LBJ and Martin Luther King, Jr. - photo: NARA

Lyndon Johnson took office in 1963, pledging loyalty to Kennedy's policies, especially expanded federal protection of civil rights for African Americans. In July, 1964, President Johnson signed a landmark Civil Rights bill outlawing segregation in public facilities. Six months later, Johnson went even further, using a racial crisis in Alabama to pressure Congress into backing the historic Voting Rights Act. On January 2, 1965, the Reverend Martin Luther King, Jr. arrived in Selma, Alabama, demanding the right to vote for black people. Selma was known as one of the toughest places for African Americans to register. Of Selma's 15,000 black adults, only 300 could cast a ballot in 1965. Lyndon Johnson saw an opportunity. To pass a voting rights bill, LBJ needed the nation to see a vivid case of discrimination against black people trying to register. He called Reverend King in Selma on January 15, 1965.

LBJ: If you can find the worst condition of being denied the right to cast a vote…and if you just take that one illustration and get it on radio and get it on television, and get it in the pulpits, get it in the meetings, get it every place you can, pretty soon, the fellow that didn't do anything but drive a tractor will say, "That's not right. That's not fair." And then that will help us on what we are going to shove through in the end…And if we do that…it will be the greatest breakthrough of anything…The greatest achievement of my administration….So that's what we've got to do now. And you get in there and help us.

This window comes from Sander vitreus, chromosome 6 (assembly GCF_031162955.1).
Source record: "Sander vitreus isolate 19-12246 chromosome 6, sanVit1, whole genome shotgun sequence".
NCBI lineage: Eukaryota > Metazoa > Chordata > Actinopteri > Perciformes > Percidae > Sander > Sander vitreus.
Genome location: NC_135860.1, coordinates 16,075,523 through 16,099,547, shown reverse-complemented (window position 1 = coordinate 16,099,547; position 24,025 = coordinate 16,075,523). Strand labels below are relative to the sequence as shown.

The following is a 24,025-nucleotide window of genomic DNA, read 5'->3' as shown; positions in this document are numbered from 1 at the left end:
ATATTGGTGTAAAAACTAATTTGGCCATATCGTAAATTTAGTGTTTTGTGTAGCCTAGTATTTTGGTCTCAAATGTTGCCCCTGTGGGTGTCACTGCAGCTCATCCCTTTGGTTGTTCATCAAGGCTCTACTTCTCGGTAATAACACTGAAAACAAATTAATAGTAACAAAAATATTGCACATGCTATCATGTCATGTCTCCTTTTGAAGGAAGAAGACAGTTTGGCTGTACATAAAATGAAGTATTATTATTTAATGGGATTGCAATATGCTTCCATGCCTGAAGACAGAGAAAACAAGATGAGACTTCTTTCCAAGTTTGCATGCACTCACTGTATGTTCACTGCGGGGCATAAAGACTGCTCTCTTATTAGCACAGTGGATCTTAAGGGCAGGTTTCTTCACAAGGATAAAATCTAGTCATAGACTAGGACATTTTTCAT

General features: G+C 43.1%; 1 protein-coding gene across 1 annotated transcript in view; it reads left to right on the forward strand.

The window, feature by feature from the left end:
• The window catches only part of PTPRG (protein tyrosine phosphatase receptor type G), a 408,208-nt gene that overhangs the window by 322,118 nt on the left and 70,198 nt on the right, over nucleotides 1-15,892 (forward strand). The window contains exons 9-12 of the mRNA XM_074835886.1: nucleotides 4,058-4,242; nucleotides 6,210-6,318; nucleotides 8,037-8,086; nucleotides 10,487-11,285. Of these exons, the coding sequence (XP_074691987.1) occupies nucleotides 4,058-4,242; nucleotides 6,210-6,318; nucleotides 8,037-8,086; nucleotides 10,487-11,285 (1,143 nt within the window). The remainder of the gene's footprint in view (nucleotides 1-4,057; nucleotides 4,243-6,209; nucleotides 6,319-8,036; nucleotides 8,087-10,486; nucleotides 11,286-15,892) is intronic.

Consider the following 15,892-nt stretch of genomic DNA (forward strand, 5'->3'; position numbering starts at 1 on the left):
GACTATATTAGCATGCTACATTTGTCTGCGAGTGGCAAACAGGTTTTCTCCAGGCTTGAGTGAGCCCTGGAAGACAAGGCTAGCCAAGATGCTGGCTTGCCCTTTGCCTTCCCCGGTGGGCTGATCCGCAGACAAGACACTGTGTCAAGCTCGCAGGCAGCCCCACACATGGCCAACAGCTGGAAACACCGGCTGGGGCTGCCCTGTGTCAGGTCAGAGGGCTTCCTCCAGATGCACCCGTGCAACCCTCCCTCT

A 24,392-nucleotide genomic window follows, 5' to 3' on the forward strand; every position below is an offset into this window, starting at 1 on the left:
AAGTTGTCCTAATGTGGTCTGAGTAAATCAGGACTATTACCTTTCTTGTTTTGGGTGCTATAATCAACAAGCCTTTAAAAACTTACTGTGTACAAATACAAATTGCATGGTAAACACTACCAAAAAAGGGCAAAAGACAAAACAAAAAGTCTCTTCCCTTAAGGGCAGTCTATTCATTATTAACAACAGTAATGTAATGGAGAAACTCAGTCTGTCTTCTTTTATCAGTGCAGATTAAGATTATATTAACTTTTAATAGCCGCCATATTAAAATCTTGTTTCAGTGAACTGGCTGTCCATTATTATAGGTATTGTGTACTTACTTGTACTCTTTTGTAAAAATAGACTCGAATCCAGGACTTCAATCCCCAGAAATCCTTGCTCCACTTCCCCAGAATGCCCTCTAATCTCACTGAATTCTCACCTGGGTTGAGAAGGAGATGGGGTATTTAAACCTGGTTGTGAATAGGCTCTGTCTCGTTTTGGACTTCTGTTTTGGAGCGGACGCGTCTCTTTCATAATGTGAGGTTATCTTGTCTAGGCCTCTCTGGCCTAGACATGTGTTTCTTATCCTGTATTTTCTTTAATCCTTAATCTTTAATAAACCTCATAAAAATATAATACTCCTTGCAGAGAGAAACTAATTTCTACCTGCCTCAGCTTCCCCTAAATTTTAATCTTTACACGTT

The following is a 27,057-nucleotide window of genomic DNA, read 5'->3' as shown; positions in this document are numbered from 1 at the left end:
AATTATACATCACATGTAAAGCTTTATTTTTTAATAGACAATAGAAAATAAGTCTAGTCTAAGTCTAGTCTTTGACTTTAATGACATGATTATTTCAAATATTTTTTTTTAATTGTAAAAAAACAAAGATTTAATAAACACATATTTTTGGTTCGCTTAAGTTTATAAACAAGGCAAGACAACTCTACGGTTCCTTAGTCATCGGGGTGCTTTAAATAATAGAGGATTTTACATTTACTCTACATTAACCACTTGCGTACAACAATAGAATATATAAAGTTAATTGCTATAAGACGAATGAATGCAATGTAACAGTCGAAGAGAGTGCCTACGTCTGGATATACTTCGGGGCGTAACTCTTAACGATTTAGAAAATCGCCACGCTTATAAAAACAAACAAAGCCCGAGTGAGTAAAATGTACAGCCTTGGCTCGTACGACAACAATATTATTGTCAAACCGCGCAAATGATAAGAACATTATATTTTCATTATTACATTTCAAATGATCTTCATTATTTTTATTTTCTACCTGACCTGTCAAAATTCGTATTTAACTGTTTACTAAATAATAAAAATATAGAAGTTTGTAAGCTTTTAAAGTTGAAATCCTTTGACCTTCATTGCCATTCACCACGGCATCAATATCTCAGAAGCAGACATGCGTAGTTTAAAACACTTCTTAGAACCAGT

MLK: That's right...

King's side of the conversation is hard to hear on tape, but he readily agreed. The civil rights leader was already doing the things Johnson wanted done in Selma. From January to March, orderly groups of black citizens lined up at the courthouse in Selma to register to vote. The police beat and arrested them. But they kept coming.

As King's demonstrations gained momentum - and increasing national attention - the local reaction turned deadly. After white segregationists murdered a young black man, King called for a 54-mile protest march from Selma to Montgomery, the state capitol. On March 7, 1965, a narrow line of marchers set out across the Edmund Pettus Bridge, which led from Selma to Highway 80 and on to Montgomery.

At the crest of the bridge, marchers saw before them a barricade of Alabama State Troopers. With only a moment's warning - and seemingly oblivious to the news cameras rolling - troopers attacked the demonstrators with clubs and tear gas. A posse of white vigilantes on horseback chased down people trying to escape. More than sixty marchers were injured. The entire ordeal was caught on film and broadcast to a nation that reacted with shock to the brutality. The day became known as "Bloody Sunday."

Next: part 2

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